I am processing my cube every hour, which allows me to see fairly up-to-date results from it. Alternatively, depending on requirements you can easily switch it to ROLAP (considering the very low complexity of the cube and the relatively low amount of fact data) and get real-time analytics.Of course, the result matters the most and this is a little (un)useful dashboard in Excel, which showcases a few of the available analytical options we have from this very simple implementation:

 

Please don’t slam me for the choice of search terms and some visualisation items (e.g. the line chart x-axis) – I know that some are not quite relevant, but it is just a quick demo, right? J

Thoughts on BISM, SSAS and MDX

I missed PASS this year but I am addicted to all blog posts coming from the attendees. I am reading, sending links to colleagues and mostly thinking about the future – both with disappointment (rarely), and excitement (99% of the time). There were two very significant blog posts by Chris Webb and Teo Lachev in the last couple of days and I would like to share my thoughts on the future of SSAS.

Chris and Teo are both moderately unhappy (that’s how I got the mood from what they wrote) with the future of SSAS because of the shift of focus from “traditional” M/H/R OLAP to the in-memory Vertipaq engine, as well as the switch from MDX to DAX. My initial feeling was similar – I like MDX and the way SSAS works. Furthermore, after all, SSAS is the best OLAP tool on the market right now and it got there after a long evolution. As Donald Farmer mentioned on Tech Ed in Australia this year, SSAS is the best-selling OLAP tool for Oracle. It also is the best-selling OLAP tool in general. Leaving a tool like that and moving on to a completely new technology is a stunning move in my opinion.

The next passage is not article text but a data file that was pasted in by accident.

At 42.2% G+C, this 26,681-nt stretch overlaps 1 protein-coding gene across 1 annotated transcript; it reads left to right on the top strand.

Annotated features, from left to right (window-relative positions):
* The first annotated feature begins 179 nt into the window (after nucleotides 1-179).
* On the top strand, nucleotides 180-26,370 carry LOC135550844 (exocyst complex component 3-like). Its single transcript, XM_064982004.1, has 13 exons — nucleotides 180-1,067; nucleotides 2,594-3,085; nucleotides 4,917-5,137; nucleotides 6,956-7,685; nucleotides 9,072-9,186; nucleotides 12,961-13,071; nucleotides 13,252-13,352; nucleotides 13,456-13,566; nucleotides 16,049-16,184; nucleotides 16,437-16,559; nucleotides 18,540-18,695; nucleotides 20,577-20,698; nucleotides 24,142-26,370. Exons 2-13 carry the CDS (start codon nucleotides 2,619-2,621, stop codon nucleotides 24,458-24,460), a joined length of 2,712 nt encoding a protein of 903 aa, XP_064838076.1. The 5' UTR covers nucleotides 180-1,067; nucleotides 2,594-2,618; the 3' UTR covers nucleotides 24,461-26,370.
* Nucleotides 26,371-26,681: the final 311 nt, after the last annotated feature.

There are a few things, which I think are important to consider before declaring it as a wrong move. First of all, in today’s affordable 64bit world, there are a few limits for in-memory OLAP. Also, MDX, if powerful, different, interesting and sometime elegant, is HARD. I know (personally) literally 3-4 developers in Australia who know how to write good MDX and grasp the concepts behind it. The vast majority of feedback on MDX is that it is “too hard”. Therefore, the two main selling points of SSAS – ease of building analytics and performance are hard to improve on without radical action. The only way to make Microsoft OLAP easier to use is to move on from MDX and the easiest way to improve performance is to go in-memory. This is why I am very optimistic about the future of SSAS and BISM. If small-size competitors like QlikView can build a good product (technologically), which can in some cases outperform SSAS, I am very confident that the SSAS team with its vast expertise on building the most successful OLAP tool in the world can beat them over a few years. It is better to start earlier rather than later.

On the flipside, the handling of the whole matter is puzzling and disorienting. Chris had a few really good points about the problems that may arise from such a swift transition. How do we sell traditional pre-Vertipaq SSAS when it is getting replaced with a new technology, which will require a couple (at least) releases to beat everyone else and become Enterprise-ready? This is a question I would like to get an answer for, as I am an advocate of Microsoft BI and apart from the minor inconvenience to my base for arguments with advocates of other BI suites/products will no doubt cause a major headache when talking to prospective clients. This is in fact my only concern.